The Symbolist Movement in Literature by Arthur Symons

By Arthur Symons

First released in 1899, The Symbolist move in Literature used to be a hugely influential paintings of feedback, and served to introduce the French Symbolists to an Anglophone readership. Symons' curiosity in writers reminiscent of Paul Verlaine and Stephane Mallarme places him on the middle of up to date debates approximately Decadence and Symbolism in fin-de-siecle literature; yet his paintings used to be additionally a formative impression on modernist writers similar to Joyce, Eliot, Pound and Yeats, assisting to form the function of the picture in modernist writing. This new severe variation makes to be had a key textual content that has been out of print for over 50 years, and comprises the essays that Symons further to the extended variation of his publication in 1919. it is usually an creation, chronology and notes, including appendices featuring the entire textual content of Symons' essay 'The Decadent circulation in Literature' and a variety of his translations of poems through Verlaine and Mallarme.

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Answers to those questions – along the lines of a scientific development – have the effect of foreclosing various co-existing possibilities, possibilities characteristic of the topography Freud maps for consciousness in ‘Civilization and its Discontents’. In that essay Freud imagines the cities that were Rome superimposed, coexisting in time: all the buildings from every epoch piled on and into one another. The exercise of a particular consciousness in that circumstance is spectral, must involve some walking through walls.

It felt good. Just like an amputated leg. Next thing I remember I was going somewhere. It was not my idea. The rest of it was a crazy, cooked up dream. ’ Loss of conscious control of the mind’s imagery may furnish a frightening view, as for instance in de Quincey’s account of what one might consider the oneiric sublime: as the creative state of the eye increased, a sympathy seemed to arise between the waking and the dreaming states of the brain in one point – that whatsoever I happened to call up and to trace by a voluntary act upon the darkness was very apt to transfer itself to my dreams; so that I feared to exercise this faculty; for, as Midas turned all things to gold, that yet baffled his hopes and defrauded his human desires, so whatsoever things capable of being visually represented I did but think of in the darkness, immediately shaped themselves into phantoms of the eye; and, by a process apparently no less inevitable, when thus once traced in faint and visionary colours, like writings in sympathetic ink, they were drawn out by the fierce chemistry of my dreams, into insufferable splendour that fretted my heart.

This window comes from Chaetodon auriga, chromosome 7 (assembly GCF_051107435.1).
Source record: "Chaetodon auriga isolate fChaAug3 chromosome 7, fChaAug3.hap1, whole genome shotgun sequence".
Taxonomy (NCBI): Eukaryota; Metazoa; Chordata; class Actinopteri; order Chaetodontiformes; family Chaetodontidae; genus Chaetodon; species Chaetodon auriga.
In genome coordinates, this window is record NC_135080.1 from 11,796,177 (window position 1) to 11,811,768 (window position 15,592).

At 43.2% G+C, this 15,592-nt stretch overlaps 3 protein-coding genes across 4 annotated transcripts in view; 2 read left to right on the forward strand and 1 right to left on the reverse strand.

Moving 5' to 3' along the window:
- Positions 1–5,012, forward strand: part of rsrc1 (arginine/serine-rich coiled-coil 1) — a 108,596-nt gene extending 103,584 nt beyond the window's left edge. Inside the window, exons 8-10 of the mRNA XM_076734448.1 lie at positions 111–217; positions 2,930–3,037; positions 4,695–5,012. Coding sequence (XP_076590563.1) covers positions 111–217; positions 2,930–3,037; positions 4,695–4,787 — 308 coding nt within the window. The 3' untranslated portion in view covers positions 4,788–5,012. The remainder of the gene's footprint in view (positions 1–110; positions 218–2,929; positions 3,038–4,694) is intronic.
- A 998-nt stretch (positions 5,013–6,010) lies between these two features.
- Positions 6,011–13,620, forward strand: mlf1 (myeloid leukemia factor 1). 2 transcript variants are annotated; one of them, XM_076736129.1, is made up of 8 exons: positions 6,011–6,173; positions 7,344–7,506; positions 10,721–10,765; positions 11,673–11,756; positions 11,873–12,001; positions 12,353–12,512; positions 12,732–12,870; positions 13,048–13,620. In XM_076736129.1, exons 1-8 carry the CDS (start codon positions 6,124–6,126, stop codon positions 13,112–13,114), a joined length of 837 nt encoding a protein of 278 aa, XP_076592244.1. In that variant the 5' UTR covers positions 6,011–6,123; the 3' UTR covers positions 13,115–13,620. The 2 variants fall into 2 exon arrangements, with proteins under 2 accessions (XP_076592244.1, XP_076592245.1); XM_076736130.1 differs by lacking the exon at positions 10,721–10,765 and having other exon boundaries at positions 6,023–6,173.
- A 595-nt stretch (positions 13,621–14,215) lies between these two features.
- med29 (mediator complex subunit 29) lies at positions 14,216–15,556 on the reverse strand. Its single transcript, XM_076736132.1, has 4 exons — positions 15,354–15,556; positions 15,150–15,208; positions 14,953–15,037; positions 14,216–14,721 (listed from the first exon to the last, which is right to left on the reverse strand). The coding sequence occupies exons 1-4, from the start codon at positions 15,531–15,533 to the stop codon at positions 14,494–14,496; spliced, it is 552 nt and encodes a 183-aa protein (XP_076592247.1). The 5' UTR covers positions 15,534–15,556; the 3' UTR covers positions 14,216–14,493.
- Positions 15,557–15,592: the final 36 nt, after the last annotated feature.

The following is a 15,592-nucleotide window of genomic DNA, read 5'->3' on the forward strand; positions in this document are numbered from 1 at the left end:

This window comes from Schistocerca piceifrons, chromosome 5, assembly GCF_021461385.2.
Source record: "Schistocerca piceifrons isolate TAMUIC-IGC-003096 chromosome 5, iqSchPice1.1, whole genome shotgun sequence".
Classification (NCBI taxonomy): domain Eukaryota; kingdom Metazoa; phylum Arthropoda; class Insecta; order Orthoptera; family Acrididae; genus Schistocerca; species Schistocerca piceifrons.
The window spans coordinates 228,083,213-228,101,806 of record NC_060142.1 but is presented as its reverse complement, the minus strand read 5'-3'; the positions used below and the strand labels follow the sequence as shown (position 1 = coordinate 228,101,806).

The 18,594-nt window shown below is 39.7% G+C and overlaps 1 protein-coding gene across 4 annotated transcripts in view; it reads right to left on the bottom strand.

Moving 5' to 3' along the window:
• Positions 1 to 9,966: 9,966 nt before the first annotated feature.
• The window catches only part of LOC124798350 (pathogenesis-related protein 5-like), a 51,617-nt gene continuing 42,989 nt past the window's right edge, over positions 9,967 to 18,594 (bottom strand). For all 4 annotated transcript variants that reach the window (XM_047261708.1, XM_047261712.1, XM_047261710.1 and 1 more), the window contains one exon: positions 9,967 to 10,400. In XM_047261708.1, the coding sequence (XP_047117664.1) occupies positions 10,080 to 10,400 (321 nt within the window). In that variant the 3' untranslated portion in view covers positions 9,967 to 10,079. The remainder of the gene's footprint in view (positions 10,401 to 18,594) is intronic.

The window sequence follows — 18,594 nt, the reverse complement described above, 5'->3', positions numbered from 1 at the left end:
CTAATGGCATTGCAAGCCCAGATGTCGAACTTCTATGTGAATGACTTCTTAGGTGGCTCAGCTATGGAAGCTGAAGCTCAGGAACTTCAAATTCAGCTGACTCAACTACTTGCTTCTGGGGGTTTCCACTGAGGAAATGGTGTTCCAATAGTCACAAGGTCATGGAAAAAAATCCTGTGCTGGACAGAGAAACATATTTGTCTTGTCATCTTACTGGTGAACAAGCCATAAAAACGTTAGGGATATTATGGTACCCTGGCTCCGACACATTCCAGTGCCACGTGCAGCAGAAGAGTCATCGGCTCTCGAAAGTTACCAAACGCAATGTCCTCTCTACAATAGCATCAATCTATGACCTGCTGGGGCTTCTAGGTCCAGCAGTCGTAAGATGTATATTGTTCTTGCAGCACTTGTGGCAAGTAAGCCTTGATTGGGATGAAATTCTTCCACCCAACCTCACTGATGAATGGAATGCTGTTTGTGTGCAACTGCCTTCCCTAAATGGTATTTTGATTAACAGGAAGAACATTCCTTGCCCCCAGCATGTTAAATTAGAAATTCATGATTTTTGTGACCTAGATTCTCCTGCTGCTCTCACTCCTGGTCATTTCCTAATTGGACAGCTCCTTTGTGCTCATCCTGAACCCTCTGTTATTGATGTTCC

After the dreaminess of the first two phases in which images are selected and the bricolage of their arrangement is tried, comes the resolutely attentive work of finishing the poem – of forging it with hammer and tongs. Now the attention of the poet is outward again; rather it entails an effort at looking from the outside in. This is the symmetrical opposite of Keats’s negative capability: this is not taking part in the existence of the sparrow outside the window, this is leafing through one’s own work as if it were someone else’s, as if it were unknown.

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